The Master Print Maker
Bruce Onobrakpeya who will be sixty eight years old this month, was born on 30 August 1932 in Agbarha-Otor, Delta State. Both of his parents were Urhobo. His father was a carver, and true to local custom,. Onobrakpcya took up his fathers craft. Although he was raised a Christian, traditional beliefs were still passed on to him orally, through myths and legends. His childhood days were spent in Ughelli, Sapele and Benin City, where cultural values are still strongly upheld till today. These memories and images were to become a major source of his artistic inspiration, especially, the festivals, dances and masquerading traditions and other interesting Nigerian indigenous customs.
Renowned worldwide for his unique creative ability, his primary concern has been to project the African identity. Onobrakpeya's career dates back to 1959 when he had his first one-man exhibition in Ughelli, Delta State. At this time, he was a student of the Nigerian College of Arts, Science and Technology, Zaria, where he majored in painting.
A multi-media artist and an ardent researcher into the problems and limitless possibilities of materials production techniques, forms and de-mystification of all rigid conceptions about pictorial space, Bruce and ten of his colleagues actually charted a new course for modem Nigerian art. In doing so, all forms of European artistic knowledge that were imparted to them as students were outrightly rejected. They constituted themselves into a group which was named 'The Zaria Art Society, while members were referred to as the 'Zaria Rebels'.
Onobrakpeya's artistic breakthrough can be traced to 1963 when he had opportunity to take part in a print workshop sponsored by the University of lwan and the Mbari Club, under the aegis of a Dutch Professor, Ru Van Russem. As fate would have it, the hydrochloric acid accident which destroyed one of the plates he was preparing, opened up new avenues for this highly versatile artist. He simply re- paired the plate by filling it in with araidite. On producing a print from it, he noticed that the work had an exceptional and interesting sculptural quality, giving birth to what Bruce describes as deep etching or intaglio prints. These unique araidite etchings have three depths which can be inked differently and printed at once, producing low reliefs with subtle. or brilliant colours, making them comparable with painting or sculptures.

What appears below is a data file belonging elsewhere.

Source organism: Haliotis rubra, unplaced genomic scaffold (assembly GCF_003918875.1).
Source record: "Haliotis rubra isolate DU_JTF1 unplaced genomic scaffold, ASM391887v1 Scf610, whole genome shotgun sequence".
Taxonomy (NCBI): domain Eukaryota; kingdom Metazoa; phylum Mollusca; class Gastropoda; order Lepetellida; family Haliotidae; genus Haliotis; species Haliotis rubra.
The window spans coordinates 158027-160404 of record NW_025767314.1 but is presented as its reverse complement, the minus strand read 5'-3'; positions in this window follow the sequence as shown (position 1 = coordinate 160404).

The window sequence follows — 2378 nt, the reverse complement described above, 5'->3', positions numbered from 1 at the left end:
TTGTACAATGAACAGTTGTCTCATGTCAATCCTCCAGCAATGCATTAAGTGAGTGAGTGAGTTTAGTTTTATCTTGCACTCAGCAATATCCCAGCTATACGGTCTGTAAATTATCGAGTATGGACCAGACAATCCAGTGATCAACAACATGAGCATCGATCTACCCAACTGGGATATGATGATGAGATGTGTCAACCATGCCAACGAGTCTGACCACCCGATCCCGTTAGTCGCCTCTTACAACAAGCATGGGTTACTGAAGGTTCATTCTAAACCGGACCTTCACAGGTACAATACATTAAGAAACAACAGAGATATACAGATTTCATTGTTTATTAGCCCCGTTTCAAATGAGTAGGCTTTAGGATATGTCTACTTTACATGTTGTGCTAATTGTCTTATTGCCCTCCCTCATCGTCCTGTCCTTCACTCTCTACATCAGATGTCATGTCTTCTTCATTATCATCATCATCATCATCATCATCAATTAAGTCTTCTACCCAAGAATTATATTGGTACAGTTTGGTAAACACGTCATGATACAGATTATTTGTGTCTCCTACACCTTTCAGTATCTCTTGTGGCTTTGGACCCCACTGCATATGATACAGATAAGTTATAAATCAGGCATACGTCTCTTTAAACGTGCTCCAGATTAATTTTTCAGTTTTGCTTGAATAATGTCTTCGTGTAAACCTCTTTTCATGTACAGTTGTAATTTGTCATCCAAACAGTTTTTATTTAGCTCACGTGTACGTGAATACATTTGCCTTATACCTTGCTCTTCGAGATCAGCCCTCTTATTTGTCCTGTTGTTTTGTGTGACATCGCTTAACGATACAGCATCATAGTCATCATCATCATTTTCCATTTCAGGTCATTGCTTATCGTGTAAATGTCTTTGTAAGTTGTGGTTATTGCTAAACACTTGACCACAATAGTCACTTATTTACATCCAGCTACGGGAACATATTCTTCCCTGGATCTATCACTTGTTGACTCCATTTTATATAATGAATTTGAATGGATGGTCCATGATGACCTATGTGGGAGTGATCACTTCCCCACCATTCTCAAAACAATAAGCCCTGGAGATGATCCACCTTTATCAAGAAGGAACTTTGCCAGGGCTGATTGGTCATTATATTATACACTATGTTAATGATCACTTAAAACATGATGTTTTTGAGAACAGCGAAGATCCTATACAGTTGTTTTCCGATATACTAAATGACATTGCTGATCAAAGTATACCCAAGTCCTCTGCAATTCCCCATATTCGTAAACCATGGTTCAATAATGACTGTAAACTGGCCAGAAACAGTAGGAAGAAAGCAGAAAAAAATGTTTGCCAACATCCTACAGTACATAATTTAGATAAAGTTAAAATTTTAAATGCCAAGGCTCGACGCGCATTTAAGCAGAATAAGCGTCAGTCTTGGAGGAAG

Not satisfied with this innovation, he started working on the preparation of plastocasts from used plates. Through relentless hardwork, Onobrakpeya broke new grounds in print-making which undoubtedly makes him Nigeria's master print maker, and one of the best in the world, to which his numerous awards, medals and exhibitions bear witness. Some of these include travel grants by the United States of America, the British Council, Fulibright-Hays Award by America CIES (Council for International Ex- change of Scholars), United States Information Service Travel Award, the President Saddam Hussein Travel Award, all of which have given him the opportunity to visit different parts of the world and have enabled him to keep abreast of new development in those places. An award winner from his student days, Bruce has, in two decades of active practice accumulated a number of laurels due to his creative excellence. Some of these awards are: Pope Paul VI Gold Medal (1977); Fifth Triennial-India Award of Silver Medal and Twenty Thousand Rupees (I982); Certificate of Honour in recognition of distinguished services contributed to the development of Nigerian art by the Council and Management of Asele Institute, Nimo, Anambra State, Nigeria (I 985); Solidra Circle of Lagos Award for having excelled in print-making and deep etching, Lagos (1985); Society of Nigerian Artists' Award in recognition of his contribution (1989); Honorary Degree, Doctor of Letters by the University of Ibadan, Nigeria (I989); Bendel State Merit Award which includes a certificate of Merit and Gold Medal for his outstanding contribution to the development of the state and humanity in arts and culture (I 990). These are just to name a few.
His creative works adom many homes and public places within and outside Nigeria such as: The Natural Museum of African Arts, Smithsonian Institute, Washington D.C.; Museum of African and African-American Art and Antiquities, New York; the Vatican Museum, Rome; Murtala Mohammed International Airport, Lagos; the universities of lfe, Lagos and Nsukka; and his works make up part of the collections of the Queen of England; the Duke of Edinburgh and many others.
Apart from being highly publicized through his monographs, Onobrakpeya has continually featured in books on Nigerian and African arts. With over sixty exhibitions to his credit, Bruce still sets aside some time for philanthropic and scholarly activities. Such activities include providing information to both local and foreign researchers. His Ovuomaroro studio at Papa Ajao in Lagos and Agbarha-Otor, Delta State have provided facilities, inspiration, and a meeting place for quite a number of young artists who are currently studying under this master print-maker.
It is obvious that his contribution to African art is apparent. It also confirms that Bruce is in the forefront of those who are consciously defining new roles for artists in Africa, especially in his home base Nigeria. He is married with five children.
We wish him many happy returns
Bruce Onobrakpeya Foundation
August 4, 2000